Louis Guilloux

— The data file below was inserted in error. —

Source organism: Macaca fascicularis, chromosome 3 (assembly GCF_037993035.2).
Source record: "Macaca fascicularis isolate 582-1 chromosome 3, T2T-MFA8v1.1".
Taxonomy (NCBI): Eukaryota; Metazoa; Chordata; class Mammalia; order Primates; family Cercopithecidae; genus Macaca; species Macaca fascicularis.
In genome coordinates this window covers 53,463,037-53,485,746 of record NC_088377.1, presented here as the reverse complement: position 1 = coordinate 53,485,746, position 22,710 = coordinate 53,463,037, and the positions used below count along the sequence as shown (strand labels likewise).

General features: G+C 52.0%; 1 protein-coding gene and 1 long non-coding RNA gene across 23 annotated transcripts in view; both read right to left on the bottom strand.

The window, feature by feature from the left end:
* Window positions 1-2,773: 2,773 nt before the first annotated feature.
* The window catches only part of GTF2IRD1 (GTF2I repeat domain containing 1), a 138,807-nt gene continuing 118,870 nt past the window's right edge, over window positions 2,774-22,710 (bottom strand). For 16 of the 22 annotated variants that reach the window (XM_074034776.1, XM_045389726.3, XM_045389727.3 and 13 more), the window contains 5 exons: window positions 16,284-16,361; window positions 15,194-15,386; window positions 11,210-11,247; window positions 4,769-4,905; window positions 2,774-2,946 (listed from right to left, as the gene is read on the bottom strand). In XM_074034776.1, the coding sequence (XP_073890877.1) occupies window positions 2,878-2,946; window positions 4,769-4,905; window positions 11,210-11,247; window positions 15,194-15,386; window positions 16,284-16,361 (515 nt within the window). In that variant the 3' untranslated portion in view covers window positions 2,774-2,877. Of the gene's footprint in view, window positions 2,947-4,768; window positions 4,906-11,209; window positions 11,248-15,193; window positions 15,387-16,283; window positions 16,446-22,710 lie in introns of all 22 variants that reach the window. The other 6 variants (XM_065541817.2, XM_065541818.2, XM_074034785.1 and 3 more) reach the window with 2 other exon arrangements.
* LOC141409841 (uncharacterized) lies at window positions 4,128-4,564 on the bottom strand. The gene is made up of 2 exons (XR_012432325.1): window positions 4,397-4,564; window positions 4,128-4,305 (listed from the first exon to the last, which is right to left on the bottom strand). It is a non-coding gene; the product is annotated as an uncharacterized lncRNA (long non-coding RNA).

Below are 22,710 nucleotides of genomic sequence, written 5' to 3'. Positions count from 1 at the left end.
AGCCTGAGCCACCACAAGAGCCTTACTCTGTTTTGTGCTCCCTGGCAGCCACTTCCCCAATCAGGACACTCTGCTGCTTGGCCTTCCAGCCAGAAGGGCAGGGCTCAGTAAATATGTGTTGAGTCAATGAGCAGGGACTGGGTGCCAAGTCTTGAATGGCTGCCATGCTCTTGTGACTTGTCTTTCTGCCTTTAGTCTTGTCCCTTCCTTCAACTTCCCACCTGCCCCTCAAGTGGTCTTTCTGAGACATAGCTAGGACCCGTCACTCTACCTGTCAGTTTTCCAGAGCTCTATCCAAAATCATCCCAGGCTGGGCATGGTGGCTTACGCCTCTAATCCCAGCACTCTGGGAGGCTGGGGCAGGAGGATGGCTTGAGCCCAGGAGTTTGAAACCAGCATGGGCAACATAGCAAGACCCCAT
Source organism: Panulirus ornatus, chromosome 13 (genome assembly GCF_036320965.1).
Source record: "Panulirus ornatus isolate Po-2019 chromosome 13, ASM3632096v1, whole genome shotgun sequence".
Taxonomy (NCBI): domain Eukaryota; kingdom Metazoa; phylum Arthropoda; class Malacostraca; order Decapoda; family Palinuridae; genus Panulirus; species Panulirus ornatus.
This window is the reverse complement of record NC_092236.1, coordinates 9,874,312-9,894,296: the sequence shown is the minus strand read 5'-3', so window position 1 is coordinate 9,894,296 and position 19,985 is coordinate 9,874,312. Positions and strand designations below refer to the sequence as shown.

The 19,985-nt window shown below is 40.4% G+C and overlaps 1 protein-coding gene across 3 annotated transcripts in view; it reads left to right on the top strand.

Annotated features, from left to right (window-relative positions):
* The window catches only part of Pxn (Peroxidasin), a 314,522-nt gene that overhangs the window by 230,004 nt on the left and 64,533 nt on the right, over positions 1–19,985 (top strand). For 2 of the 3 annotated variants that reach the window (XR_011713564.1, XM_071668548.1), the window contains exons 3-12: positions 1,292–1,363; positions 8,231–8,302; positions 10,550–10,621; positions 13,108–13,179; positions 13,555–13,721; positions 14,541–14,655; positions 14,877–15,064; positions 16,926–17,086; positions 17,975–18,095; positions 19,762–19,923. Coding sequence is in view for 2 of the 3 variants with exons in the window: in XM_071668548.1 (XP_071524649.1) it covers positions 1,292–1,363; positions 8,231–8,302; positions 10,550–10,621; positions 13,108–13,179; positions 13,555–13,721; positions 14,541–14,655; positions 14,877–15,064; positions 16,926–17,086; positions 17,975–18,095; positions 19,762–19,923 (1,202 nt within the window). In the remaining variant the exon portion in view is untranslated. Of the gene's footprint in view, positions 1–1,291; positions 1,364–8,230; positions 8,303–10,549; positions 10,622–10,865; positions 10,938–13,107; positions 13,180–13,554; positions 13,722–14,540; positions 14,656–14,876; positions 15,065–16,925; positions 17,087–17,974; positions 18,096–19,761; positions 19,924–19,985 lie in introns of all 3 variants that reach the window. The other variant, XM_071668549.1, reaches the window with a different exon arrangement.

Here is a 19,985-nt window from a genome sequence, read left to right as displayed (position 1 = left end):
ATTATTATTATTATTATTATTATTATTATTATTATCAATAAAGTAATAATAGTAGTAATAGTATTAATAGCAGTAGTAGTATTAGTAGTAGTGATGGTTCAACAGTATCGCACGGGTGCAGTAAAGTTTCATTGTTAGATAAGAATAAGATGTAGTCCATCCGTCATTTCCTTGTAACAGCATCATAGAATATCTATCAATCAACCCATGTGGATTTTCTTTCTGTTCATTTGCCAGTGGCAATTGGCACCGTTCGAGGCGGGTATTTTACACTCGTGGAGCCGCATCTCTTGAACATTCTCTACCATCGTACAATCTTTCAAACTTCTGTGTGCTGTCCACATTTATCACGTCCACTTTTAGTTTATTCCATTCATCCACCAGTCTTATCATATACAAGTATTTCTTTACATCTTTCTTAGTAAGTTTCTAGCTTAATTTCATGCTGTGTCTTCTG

Louis Guilloux (1899–1980) was born in Brittany, where he would spend most of his life. His father was a shoemaker and a socialist. At the local high school, he was taught by the controversial philosopher Georges Palante, who would serve as inspiration for the character of Cripure in Blood Dark. Guilloux worked briefly as a journalist in Paris, but soon began writing short stories for newspapers and magazines, and then published his debut novel, La Maison du peuple, in 1927. During World War II, his house was a meeting place for the French Resistance; on one occasion it was searched by the Vichy police and Guilloux was taken in for questioning. Following the war, he was an interpreter at American military tribunals in Brittany, and the incidents of racial injustice that he witnessed in the American army would form the basis of his 1976 book OK, Joe. In addition to his many novels—including Le Pain des rêves (1942) and Jeu de patience (1949)—Guilloux also translated the work of Claude McKay, John Steinbeck, and several of C. S. Forester’s Horatio Hornblower stories.